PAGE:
DiVinci's Vitruvian Man standing with arms and legs spread within a circle

Wellness and Human-Centric Lighting Design

DiVinci's Vitruvian Man standing with arms and legs spread within a circle
It’s not enough to just think about the visual aesthetics of a lighting design project. Today, architects and designers are reevaluating the interaction between buildings and people in terms of the physical and mental wellbeing of inhabitants.

Most people are familiar with DaVinci’s Vitruvian Man, which shows a man inscribed within a circle and a square. It depicts the proportions of the human body as described by the Roman architect Vitruvius in the third volume of his De Architectura. Over 400 years later, Le Corbusier would develop a Modulor system, which (like DaVinci’s drawing) directly equated human proportion to the built environment – placing humanity at the center of architectural design.

While scale and ratio are still fundamental attributes of the built environment, the relationship between occupant and enclosure has become much more nuanced. Today, architects and designers are reevaluating the interaction between buildings and people in terms of the physical and mental wellbeing of inhabitants. To this end, organizations like WELL and Fitwel have established standards for wellness, and helped to develop ways of monitoring and measuring well-being in relation to habitation over time.

Wellness as an Architectural Priority

Emphasizing the health and wellbeing of occupants requires a reorientation of architectural thinking to include building technologies and services as instrumental aspects of design. This shift parallels a similar one to address environmental excellence pioneered by organizations, like LEED, which focuses on building efficiency and reducing the overall carbon footprint of the built environment. Programs like LEED benefit from clear cost/benefit data that shows how increased efficiency lowers operation and maintenance costs, while supporting the moral imperative of sustainability.

Compared to environmental excellence (like LEED), wellness certification is a fairly recent criterion. Part of the slowness in adopting wellness standards can be attributed to a historical lack of metrics on the benefits of wellness-based design. Over the past decade, a large body of evidence has been developed showing that increased focus on air and light quality, along with attention to program, have significant benefits in terms of promoting productivity, reducing time-off related to illness, improving contentment, and lowering rates of attrition.

Focusing on the health and wellbeing of people has direct and pronounced positive financial impact, not only for the corporations that adopt wellness standards in the workplace, but also for real estate developers interested in maintaining long-term tenants. More importantly, it supports shifts in contemporary lifestyles that emphasize physical and mental fitness, as well as environmental conscientiousness, as is shown in the growth of the consumer wellness industry and the organic food movement.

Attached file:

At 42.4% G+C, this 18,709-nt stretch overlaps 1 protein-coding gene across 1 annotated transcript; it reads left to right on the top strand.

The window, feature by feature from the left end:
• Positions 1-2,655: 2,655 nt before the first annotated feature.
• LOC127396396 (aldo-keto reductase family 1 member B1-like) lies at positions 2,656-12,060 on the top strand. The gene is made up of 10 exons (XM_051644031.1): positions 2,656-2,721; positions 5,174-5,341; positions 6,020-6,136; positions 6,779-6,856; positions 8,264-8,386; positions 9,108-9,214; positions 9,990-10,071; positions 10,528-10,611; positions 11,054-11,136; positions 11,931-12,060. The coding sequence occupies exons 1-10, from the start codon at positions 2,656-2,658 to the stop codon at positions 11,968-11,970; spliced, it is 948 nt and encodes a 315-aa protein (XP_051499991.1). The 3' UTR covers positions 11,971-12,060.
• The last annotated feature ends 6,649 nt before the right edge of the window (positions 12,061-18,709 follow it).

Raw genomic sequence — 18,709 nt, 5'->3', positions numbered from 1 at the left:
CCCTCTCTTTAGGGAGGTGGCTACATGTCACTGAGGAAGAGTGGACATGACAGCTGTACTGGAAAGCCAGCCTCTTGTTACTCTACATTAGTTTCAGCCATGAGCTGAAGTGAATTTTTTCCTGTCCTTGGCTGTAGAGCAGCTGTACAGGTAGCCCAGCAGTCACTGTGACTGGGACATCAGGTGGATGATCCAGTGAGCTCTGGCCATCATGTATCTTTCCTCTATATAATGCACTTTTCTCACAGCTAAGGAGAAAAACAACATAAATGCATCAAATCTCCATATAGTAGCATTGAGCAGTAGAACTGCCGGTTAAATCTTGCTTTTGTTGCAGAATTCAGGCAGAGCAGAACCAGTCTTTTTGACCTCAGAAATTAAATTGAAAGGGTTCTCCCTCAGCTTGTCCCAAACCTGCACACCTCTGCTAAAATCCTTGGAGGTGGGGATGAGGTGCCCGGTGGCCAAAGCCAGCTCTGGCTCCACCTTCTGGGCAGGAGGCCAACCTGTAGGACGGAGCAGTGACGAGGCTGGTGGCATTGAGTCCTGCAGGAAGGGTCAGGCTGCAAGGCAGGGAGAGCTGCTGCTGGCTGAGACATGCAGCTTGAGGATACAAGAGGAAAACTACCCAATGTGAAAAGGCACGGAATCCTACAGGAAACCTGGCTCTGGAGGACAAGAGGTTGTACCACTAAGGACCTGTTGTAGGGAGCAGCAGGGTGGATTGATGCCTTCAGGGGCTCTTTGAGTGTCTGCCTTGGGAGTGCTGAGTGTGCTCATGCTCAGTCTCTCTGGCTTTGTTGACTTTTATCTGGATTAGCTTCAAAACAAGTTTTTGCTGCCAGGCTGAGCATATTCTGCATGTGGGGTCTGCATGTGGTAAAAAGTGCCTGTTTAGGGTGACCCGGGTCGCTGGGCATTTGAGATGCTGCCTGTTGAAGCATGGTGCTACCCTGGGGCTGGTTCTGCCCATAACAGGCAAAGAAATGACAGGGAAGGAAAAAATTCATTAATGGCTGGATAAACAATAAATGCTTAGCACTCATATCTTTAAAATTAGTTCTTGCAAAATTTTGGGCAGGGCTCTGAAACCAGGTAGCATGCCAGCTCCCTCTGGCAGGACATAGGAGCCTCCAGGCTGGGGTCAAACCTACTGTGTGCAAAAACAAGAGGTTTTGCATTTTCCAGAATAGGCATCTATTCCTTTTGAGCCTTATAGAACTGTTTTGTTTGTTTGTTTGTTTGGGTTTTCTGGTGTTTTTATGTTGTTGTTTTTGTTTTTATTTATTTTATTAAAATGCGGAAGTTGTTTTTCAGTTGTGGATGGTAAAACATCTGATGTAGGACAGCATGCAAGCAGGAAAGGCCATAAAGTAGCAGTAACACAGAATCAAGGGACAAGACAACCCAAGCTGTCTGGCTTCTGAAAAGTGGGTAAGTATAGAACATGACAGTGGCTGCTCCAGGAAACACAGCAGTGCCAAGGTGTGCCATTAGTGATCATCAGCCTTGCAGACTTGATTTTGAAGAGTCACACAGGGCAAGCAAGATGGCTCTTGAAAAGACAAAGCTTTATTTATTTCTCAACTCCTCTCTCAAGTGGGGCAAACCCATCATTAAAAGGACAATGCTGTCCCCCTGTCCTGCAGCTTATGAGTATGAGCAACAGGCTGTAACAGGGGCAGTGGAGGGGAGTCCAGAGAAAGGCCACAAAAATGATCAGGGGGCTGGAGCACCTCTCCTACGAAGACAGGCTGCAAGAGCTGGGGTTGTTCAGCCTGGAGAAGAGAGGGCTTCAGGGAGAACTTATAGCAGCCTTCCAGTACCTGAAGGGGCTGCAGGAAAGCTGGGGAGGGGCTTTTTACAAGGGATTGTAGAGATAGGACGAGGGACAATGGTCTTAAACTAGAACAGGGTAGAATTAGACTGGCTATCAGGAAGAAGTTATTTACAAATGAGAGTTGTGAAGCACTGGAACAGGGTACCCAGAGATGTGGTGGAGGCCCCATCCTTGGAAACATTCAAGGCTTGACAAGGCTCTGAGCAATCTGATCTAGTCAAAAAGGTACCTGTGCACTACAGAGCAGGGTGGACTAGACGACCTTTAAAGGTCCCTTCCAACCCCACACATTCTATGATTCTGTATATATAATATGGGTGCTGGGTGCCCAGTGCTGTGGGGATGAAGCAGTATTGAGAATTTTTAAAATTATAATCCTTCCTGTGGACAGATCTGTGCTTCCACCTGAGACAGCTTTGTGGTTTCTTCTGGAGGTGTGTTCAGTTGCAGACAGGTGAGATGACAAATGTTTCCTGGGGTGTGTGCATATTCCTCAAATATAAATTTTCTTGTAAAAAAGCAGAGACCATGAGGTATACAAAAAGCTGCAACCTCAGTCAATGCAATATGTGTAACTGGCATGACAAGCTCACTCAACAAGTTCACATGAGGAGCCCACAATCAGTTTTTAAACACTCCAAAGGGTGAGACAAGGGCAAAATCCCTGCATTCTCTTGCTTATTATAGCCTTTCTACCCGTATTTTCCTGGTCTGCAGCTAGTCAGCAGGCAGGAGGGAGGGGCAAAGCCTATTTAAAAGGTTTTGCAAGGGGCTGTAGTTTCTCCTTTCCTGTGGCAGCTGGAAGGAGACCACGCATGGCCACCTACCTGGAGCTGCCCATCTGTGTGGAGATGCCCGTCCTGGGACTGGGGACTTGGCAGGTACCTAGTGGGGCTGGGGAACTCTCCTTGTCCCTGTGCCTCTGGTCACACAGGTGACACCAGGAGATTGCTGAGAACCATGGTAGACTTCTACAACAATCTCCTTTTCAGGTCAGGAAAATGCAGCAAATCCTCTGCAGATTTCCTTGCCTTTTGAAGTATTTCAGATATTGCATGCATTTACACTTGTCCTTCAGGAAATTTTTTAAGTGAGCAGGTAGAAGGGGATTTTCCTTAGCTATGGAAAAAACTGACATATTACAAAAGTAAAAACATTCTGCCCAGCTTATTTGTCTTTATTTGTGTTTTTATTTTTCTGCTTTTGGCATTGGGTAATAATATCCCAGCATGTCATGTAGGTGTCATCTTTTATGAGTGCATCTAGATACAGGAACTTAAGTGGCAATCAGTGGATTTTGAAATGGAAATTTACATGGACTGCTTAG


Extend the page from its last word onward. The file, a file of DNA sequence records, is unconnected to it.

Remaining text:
Over the course of the last six months, and largely in response to the ongoing health crisis, the wellness building industry has more than doubled in total square footage from approximately 600 million sq ft to over 1.5 billion sq ft. Wellness standards are currently being adjusted and new technologies advanced to reduce the potential spread of disease, including the introduction of more stringent air-filtering parameters, the use of UV radiation to sanitize interior environments and the reorganizing of how people exist in a space to ensure appropriate distance.

Lighting is a Key Factor in Architectural Wellness

Under the dual factors of a changing lifestyle culture and an on-going response to global pandemic, wellness standards for the built environment are expected to continue expanding. Even LEED and other environmentally focused initiatives have begun adopting wellness standards to supplement their work in sustainability. One of the technologies specifically targeted for improvement in relation to promoting both sustainability and wellness is lighting.

The emergence of new LED sources that allow inhabitants to adjust color temperature (electromagnetic wavelength propagation) and intensity, either manually or by means of preset scenes, has created new opportunities for designers to build wellness into the technological infrastructure of buildings.

These technologies support design that focuses on the stimulation or suppression of melatonin production as a means of regulating circadian rhythms and ensuring that people sustain healthy sleep cycles. This is incredibly important, especially in environments with limited access to daylight, since reduced or interrupted sleep patterns can result in significant mental and physical health issues.

Color temperature correction throughout the day not only improves sleep, but can also improve the mental and emotional sensibility of a space. In residential applications, similar positive effects can be achieved by ensuring appropriate color temperature and intensity throughout the day and into the evening. Improved physical, mental, and emotional health can also lead to improvements in the overall sociological environment, with communities reaping the benefits of intelligent building design.

There are a number of excellent resources for you to learn more about designing for health and wellness, and to find specific parameters related to how color temperature and light intensity affect human well-being.

Here are some resources for further reading:

Resources for Further Reading

WELL: https://www.wellcertified.com/

Fitwel: https://fitwel.org/

Illuminating Engineering Society: https://www.ies.org (check your local chapter for webinars, and review the newly released Handbook)

Rensselaer Polytechnical Institute Circadian Stimulation Calculator: https://www.lrc.rpi.edu/cscalculator/